Defense. Porcupines are the only mammal in North America to use quills to deter predators. Because loosing quills is very energy expensive to a porcupine, they have developed several warning signs to precede their use of quills as defense.  First line of defense to escape danger is to climb up a tree. If a tree escape is not possible, there are other options.  First, quills are aposematic (warning) colorations; white-tipped quills on a black band of the tail and back stand out, warning assailants of danger. Second, porcupines emit an auditory warning: a quiet clattering of the teeth. If both visual and acoustic warnings fail, a porcupine will erect its quills, and simultaneously release a nasty scent. If these options fail, the porcupine will then use their quills offensively by driving the quills into the predator.  When attacked, a porcupine will tuck its head between its front paws and turn the quilled backside to the attacker. The hollow air-filled quills fall out of the porcupine’s skin easily but cannot be thrown. Each quill has a sharp tip followed by a series of microscopic fish-hook-like barbs that work their way into an attacker’s flesh. Quills do not contain poison.  The defensive quills of porcupines evolved separately from the unrelated hedgehogs or the echidnas.

Locomotion.  North American porcupines have arboreal adaptations including long claws (four in front with a vestigial thumb, and five in back). These claws, along with rather unique palms, allow for effortless navigation in trees. Porcupines can easily climb large trunks and surprisingly minute branches. Their palms and soles are naked with a pebbly surface. This texture increases the surface area and thus the friction while in contact with a branch. In addition, porcupines have a keenly developed sense of touch. This further aids them in their nocturnal navigation. It also allows porcupines to secure themselves in trees with their hind feet while manipulating food with their front appendages. Finally, the quills of porcupines prevent downward sliding while animals are grasping trees with their hind feet. The quills on the tail are used to stab the tree, further increasing fiction and stabilizing the animal in the tree.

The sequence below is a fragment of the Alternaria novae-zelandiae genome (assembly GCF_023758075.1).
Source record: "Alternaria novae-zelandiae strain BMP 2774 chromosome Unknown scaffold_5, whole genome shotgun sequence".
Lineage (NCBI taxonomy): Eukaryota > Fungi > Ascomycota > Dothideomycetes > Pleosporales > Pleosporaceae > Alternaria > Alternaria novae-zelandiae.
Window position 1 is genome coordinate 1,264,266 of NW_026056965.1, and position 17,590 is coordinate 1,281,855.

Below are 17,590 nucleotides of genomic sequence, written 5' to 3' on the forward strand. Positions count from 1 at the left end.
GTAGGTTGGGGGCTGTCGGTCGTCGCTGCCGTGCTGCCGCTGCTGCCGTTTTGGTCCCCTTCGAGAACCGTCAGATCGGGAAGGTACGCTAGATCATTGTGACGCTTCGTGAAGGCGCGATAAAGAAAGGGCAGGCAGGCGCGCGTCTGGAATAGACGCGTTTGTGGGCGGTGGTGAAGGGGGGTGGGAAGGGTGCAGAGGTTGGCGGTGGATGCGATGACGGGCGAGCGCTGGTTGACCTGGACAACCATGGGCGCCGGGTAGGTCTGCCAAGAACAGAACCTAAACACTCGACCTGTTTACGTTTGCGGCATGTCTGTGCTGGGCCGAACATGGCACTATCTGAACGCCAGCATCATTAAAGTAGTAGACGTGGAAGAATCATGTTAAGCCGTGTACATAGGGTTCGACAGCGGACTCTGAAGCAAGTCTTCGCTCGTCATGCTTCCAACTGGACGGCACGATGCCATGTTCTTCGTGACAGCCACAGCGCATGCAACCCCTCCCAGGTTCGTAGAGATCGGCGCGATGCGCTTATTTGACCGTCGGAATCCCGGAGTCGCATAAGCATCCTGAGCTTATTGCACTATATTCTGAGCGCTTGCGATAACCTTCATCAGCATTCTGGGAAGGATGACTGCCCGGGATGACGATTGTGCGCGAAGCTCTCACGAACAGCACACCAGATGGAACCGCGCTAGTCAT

Comments:

North American Porcupines are the second largest rodent in North America, out-sized by beavers.  They are very tolerant of the colder North American temperatures compared to porcupines of Central and South America.

Vocalizations include sounds made from the vocal cords (whines, grunts, squeals) and clicking and grinding of the teeth.

Porcupines are often killed around residences where they are viewed as “pests”  because they strip the bark on trees and will gnaw on anything that has sweat on it (saddles, handles of garden implements) to get the salt.  They also have a negative impact on the timber industry. Trees that have been fed on by porcupines tend to have stunted growth and twisted looking crowns, usually making the tree unsuitable for use as lumber.

Predators include great horned owls, bobcats, wolverines, and fishers.  These predators can attack the un-quilled bellies of porcupines.  Fishers are particularly adept at flipping over porcupines.  In some areas of North America, fishers have been introduced to help biologically control porcupines.

Porcupines of the Americas differ from African and Asian porcupines in that the former are arboreal and the latter are not.